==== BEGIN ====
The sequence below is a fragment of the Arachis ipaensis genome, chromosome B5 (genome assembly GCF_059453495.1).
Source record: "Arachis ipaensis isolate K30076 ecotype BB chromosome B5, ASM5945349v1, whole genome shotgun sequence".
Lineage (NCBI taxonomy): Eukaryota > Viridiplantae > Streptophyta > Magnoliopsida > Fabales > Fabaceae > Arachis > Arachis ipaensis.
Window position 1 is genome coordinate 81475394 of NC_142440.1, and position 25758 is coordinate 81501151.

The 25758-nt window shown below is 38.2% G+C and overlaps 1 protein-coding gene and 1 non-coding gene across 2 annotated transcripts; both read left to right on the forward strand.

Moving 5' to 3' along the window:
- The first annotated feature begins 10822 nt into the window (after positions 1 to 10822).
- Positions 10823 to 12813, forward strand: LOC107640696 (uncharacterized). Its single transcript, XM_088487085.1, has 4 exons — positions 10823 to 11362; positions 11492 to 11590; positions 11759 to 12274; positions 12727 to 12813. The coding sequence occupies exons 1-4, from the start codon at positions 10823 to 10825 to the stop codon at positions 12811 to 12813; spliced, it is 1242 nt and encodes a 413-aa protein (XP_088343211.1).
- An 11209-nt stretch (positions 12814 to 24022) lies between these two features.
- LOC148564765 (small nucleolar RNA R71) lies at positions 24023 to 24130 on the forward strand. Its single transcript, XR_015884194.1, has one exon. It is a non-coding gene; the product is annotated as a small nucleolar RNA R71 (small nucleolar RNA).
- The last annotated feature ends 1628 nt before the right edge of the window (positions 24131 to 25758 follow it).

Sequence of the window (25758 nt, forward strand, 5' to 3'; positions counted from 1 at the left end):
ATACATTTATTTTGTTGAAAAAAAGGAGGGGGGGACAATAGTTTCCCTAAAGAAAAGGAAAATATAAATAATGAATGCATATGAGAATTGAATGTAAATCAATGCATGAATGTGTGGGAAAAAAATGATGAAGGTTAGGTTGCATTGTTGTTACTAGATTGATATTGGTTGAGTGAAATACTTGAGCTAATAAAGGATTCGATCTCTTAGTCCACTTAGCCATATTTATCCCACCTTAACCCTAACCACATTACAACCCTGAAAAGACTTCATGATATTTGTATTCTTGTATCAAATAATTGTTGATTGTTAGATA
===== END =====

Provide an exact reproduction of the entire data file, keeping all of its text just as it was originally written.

The sequence below is a fragment of the Arachis ipaensis genome, chromosome B5 (genome assembly GCF_059453495.1).
Source record: "Arachis ipaensis isolate K30076 ecotype BB chromosome B5, ASM5945349v1, whole genome shotgun sequence".
Lineage (NCBI taxonomy): Eukaryota > Viridiplantae > Streptophyta > Magnoliopsida > Fabales > Fabaceae > Arachis > Arachis ipaensis.
Window position 1 is genome coordinate 81475394 of NC_142440.1, and position 25758 is coordinate 81501151.

The 25758-nt window shown below is 38.2% G+C and overlaps 1 protein-coding gene and 1 non-coding gene across 2 annotated transcripts; both read left to right on the forward strand.

Moving 5' to 3' along the window:
- The first annotated feature begins 10822 nt into the window (after positions 1 to 10822).
- Positions 10823 to 12813, forward strand: LOC107640696 (uncharacterized). Its single transcript, XM_088487085.1, has 4 exons — positions 10823 to 11362; positions 11492 to 11590; positions 11759 to 12274; positions 12727 to 12813. The coding sequence occupies exons 1-4, from the start codon at positions 10823 to 10825 to the stop codon at positions 12811 to 12813; spliced, it is 1242 nt and encodes a 413-aa protein (XP_088343211.1).
- An 11209-nt stretch (positions 12814 to 24022) lies between these two features.
- LOC148564765 (small nucleolar RNA R71) lies at positions 24023 to 24130 on the forward strand. Its single transcript, XR_015884194.1, has one exon. It is a non-coding gene; the product is annotated as a small nucleolar RNA R71 (small nucleolar RNA).
- The last annotated feature ends 1628 nt before the right edge of the window (positions 24131 to 25758 follow it).

Sequence of the window (25758 nt, forward strand, 5' to 3'; positions counted from 1 at the left end):
ATACATTTATTTTGTTGAAAAAAAGGAGGGGGGGACAATAGTTTCCCTAAAGAAAAGGAAAATATAAATAATGAATGCATATGAGAATTGAATGTAAATCAATGCATGAATGTGTGGGAAAAAAATGATGAAGGTTAGGTTGCATTGTTGTTACTAGATTGATATTGGTTGAGTGAAATACTTGAGCTAATAAAGGATTCGATCTCTTAGTCCACTTAGCCATATTTATCCCACCTTAACCCTAACCACATTACAACCCTGAAAAGACTTCATGATATTTGTATTCTTGTATCAAATAATTGTTGATTGTTAGATA